Fox News yanked off the air in the UK

Well that’s a morbidly ironic use of the phrase “too much”


I think you mean the War of English Aggression.

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Fox Alternative United eXpress News

Fox News has been an issue for Sky for a while - From the Guardian article

“In the past decade Fox has notched up 22 breaches of its licence and Ofcom’s codes and rules. Of those, seven were against Fox News, with four last year including against a programme which featured a guest who said that Birmingham was a city “where non-Muslims just simply don’t go”.
Fox News was taken off air between 5am and 11pm on election day to avoid any issues with Ofcom”

You can also see the other problem from their viewing figures - I have no idea what Kix+1 is, but more people watch it!

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That road looks paved with shining intentions, but it leads straight to a very Chinese hell. Some enforcement of minimal standards is fine, but the bar must be purposedly set extremely low.

I don’t object to Fox News per se, tbh, but what I find extraordinary is that is so pervasive in public areas - to a foreigner, it looks like a Nazi wet dream. I personally would have no qualm with laws that force places like airports and bars to show a multitude of channels rather than staying on Fox (or in the UK, Sky Sports) 99% of the time.

What does the Fox say?

The data show that about 3 times as many people watch RT than Fox News in the UK - With an average of 1 min per person per week. Fox News average is unmeasured (as it’s less than 1 min).

See, this was news to me. Took a quick look, seems reasonable. Would you say the British standard is OK, or the “road to a Chinese Hell”?

It mosty is, but it’s joined at the hip with state ownership and control of terrestrial channels. Say you want to open a new radio - in UK you cannot just buy freq space, you must also submit a request to ofcom to justify what you’re going to use it for and why you think there is a demand for that. You also have to pledge a certain ratio of your content to public service (usually news bulletins, but also homegrown productions and so on) and a bunch of other stuff. This ensures your channel submission to certain rules, which ofcom can then enforce later (“you described news as a public service content, but they are too biased to be that - fix it or we retire your license”). For terrestrial TV controls are even stricter (although to be fair Channel 5 is constantly pushing the envelope in terms of showing as most cheap crap as possible), two out of 5 channels are state-run (bbc), at least one is state-owned (channel 4) although run independently, and then there are itv and c5 which are a mixture of public and private ownership if i remember correctly (feel free to correct me, i’ve not looked at them in a while). I expect most of the actual infrastructure is state-owned by now (ITV was the only company with some of that, back in the day). In such a scenario, applying direct and indirect pressure to comply is much easier than having to go through the courts. And of course, movie censorship is alive and well in this country…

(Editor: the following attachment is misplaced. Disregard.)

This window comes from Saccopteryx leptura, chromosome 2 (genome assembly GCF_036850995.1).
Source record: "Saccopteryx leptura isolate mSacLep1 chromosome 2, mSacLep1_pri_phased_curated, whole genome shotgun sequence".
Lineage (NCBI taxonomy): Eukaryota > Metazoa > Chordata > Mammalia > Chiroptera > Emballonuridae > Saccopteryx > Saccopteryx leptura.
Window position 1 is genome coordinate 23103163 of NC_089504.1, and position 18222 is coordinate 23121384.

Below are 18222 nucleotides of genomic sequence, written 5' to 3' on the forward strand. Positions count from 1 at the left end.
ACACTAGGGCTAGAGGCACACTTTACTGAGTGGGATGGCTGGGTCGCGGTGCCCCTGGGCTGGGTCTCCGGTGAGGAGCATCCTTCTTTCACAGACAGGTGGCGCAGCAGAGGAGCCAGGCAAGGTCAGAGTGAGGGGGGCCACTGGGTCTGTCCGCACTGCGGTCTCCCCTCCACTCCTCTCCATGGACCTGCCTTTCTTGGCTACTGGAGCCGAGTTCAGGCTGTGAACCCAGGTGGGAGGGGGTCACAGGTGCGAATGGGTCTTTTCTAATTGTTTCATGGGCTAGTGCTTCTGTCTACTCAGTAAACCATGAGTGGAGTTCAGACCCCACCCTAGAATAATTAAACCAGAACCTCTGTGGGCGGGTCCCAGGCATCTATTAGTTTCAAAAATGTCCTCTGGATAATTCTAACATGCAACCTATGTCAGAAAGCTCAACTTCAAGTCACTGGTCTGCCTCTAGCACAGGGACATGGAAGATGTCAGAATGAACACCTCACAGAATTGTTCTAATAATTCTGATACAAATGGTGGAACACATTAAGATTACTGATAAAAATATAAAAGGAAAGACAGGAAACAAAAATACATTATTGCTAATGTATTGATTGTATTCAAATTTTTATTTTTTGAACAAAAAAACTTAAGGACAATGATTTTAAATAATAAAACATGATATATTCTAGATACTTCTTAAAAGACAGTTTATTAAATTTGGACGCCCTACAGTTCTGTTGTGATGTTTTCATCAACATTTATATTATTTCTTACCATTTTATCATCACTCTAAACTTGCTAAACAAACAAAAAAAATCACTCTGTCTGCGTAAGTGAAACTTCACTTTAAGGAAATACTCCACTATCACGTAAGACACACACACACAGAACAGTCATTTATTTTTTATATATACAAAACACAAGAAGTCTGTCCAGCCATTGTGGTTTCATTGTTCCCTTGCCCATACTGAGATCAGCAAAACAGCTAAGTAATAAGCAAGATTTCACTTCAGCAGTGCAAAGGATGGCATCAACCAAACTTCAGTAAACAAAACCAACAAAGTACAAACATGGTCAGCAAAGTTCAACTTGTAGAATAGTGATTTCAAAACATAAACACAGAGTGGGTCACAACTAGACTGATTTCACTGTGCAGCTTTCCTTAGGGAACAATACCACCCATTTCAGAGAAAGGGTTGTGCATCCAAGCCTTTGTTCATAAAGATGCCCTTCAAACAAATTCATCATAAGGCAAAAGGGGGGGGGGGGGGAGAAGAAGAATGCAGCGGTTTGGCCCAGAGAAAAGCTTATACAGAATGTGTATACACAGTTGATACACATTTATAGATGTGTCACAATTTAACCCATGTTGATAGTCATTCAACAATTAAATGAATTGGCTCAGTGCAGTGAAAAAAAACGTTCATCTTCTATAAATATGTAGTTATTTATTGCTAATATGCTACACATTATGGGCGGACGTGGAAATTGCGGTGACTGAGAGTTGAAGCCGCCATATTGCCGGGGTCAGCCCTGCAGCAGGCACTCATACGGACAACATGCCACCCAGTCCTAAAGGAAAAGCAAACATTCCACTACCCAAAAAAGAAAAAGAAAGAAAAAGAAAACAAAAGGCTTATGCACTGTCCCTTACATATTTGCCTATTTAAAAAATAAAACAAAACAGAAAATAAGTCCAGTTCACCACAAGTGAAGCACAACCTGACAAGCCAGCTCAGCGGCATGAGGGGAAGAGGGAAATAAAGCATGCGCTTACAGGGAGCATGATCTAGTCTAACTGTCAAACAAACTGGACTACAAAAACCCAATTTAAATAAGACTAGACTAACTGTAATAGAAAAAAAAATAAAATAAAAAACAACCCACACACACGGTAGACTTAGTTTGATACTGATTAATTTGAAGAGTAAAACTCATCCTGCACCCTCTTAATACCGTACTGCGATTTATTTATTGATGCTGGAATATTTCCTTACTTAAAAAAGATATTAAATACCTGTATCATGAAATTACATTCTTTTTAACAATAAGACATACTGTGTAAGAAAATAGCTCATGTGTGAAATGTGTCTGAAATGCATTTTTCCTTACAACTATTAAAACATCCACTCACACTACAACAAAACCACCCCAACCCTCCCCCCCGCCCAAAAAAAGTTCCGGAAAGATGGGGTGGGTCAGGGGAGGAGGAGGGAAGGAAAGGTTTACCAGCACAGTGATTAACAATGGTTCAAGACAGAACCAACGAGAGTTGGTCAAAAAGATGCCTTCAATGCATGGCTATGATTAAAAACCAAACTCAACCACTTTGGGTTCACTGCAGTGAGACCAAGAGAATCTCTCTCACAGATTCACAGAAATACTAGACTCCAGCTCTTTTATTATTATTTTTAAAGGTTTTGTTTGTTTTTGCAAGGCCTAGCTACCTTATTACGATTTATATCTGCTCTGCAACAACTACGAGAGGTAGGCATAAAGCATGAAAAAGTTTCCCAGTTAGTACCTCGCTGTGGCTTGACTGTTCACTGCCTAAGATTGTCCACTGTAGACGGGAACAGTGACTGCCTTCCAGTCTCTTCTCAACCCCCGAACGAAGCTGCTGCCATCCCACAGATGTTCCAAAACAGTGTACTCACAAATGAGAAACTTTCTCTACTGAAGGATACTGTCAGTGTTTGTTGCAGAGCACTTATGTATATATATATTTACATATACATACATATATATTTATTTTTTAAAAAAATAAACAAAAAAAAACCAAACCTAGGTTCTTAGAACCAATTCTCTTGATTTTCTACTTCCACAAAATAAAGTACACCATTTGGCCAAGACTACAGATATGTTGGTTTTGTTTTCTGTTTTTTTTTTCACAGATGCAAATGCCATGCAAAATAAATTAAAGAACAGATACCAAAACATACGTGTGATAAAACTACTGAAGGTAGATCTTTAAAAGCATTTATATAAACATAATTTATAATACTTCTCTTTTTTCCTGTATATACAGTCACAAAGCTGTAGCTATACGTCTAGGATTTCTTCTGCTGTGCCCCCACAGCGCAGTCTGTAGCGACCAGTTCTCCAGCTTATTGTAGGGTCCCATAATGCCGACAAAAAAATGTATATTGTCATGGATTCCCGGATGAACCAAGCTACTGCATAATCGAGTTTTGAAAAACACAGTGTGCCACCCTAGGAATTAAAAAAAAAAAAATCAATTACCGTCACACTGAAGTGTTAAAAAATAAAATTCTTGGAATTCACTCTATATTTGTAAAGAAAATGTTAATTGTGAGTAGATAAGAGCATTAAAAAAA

For comparison, another scenario of heavy regulation I’m familiar with (Italy) is a complete shitshow. The infrastructure is mostly private, so private companies were able to basically flout the law for decades - they just applied political pressure to keep enforcement to nil.

In the US, the scale and typology of broadcasters’ ownership is so dramatically different, and so heavily stacked to private ownership, that I don’t see how you could enforce strong regulation without being so politically draconian that people on one side would quickly cry totalitarianism. Then again you seem to manage as soon as female breasts show up, so maybe it’s doable…


The BBC is NOT state run. The state (the government) has no say in its output other than indirectly via Ofcom regulation. Whereas plenty of other states do indeed run TV mouthpieces. BBC is as independent as C4. I’m pretty sure ITV and C5 are wholly privately owned and run (again only subject to Ofcom rules) but no time to validate that right now.

Sure, ask Greg Dyke.

Not certain as to which of Dyke’s comments you wish to cite, but whichever it may be, it probably amounts to allegations of attempted influence that does not amount to “state run”. Wanna see “state run” TV? Try China or N.Korea.

There are shades of grey. The BBC is at arm’s length, and you just need to glance at the Dyke story or how Cameron steered coverage by leveraging the funding negotiations, to see how short that arm is. They keep up appearances by letting a few big guns free to shoot, while everyone else is on a comfortable leash. It’s not NK but it’s not total freedom either, as much as we’d like to pretend it is. The BBC does some excellent work but there is no point trying to pretend it’s perfect.

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